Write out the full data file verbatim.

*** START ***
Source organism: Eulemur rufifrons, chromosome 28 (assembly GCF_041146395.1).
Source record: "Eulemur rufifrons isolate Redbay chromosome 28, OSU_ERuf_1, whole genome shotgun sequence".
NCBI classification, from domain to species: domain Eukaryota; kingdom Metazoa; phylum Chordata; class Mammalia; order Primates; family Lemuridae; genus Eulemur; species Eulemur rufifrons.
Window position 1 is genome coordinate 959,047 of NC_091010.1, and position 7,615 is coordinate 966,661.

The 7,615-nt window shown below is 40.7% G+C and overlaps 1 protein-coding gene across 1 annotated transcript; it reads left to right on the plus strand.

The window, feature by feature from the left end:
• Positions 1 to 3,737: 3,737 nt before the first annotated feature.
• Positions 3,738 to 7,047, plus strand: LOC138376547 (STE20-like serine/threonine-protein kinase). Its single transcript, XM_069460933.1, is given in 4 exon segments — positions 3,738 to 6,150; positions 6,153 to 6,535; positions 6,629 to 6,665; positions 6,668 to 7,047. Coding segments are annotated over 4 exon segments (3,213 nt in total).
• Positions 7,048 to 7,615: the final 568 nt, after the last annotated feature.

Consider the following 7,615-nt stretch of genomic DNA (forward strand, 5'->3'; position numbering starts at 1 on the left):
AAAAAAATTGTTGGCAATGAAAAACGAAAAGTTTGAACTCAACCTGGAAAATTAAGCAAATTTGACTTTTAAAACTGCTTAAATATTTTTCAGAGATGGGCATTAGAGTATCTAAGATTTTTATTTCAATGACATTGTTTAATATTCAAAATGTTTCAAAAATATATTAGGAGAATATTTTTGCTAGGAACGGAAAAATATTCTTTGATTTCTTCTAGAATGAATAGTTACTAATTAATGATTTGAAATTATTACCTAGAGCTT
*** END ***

Source organism: Eulemur rufifrons, chromosome 28 (assembly GCF_041146395.1).
Source record: "Eulemur rufifrons isolate Redbay chromosome 28, OSU_ERuf_1, whole genome shotgun sequence".
NCBI classification, from domain to species: domain Eukaryota; kingdom Metazoa; phylum Chordata; class Mammalia; order Primates; family Lemuridae; genus Eulemur; species Eulemur rufifrons.
Window position 1 is genome coordinate 959,047 of NC_091010.1, and position 7,615 is coordinate 966,661.

The 7,615-nt window shown below is 40.7% G+C and overlaps 1 protein-coding gene across 1 annotated transcript; it reads left to right on the plus strand.

The window, feature by feature from the left end:
• Positions 1 to 3,737: 3,737 nt before the first annotated feature.
• Positions 3,738 to 7,047, plus strand: LOC138376547 (STE20-like serine/threonine-protein kinase). Its single transcript, XM_069460933.1, is given in 4 exon segments — positions 3,738 to 6,150; positions 6,153 to 6,535; positions 6,629 to 6,665; positions 6,668 to 7,047. Coding segments are annotated over 4 exon segments (3,213 nt in total).
• Positions 7,048 to 7,615: the final 568 nt, after the last annotated feature.

Consider the following 7,615-nt stretch of genomic DNA (forward strand, 5'->3'; position numbering starts at 1 on the left):
AAAAAAATTGTTGGCAATGAAAAACGAAAAGTTTGAACTCAACCTGGAAAATTAAGCAAATTTGACTTTTAAAACTGCTTAAATATTTTTCAGAGATGGGCATTAGAGTATCTAAGATTTTTATTTCAATGACATTGTTTAATATTCAAAATGTTTCAAAAATATATTAGGAGAATATTTTTGCTAGGAACGGAAAAATATTCTTTGATTTCTTCTAGAATGAATAGTTACTAATTAATGATTTGAAATTATTACCTAGAGCTT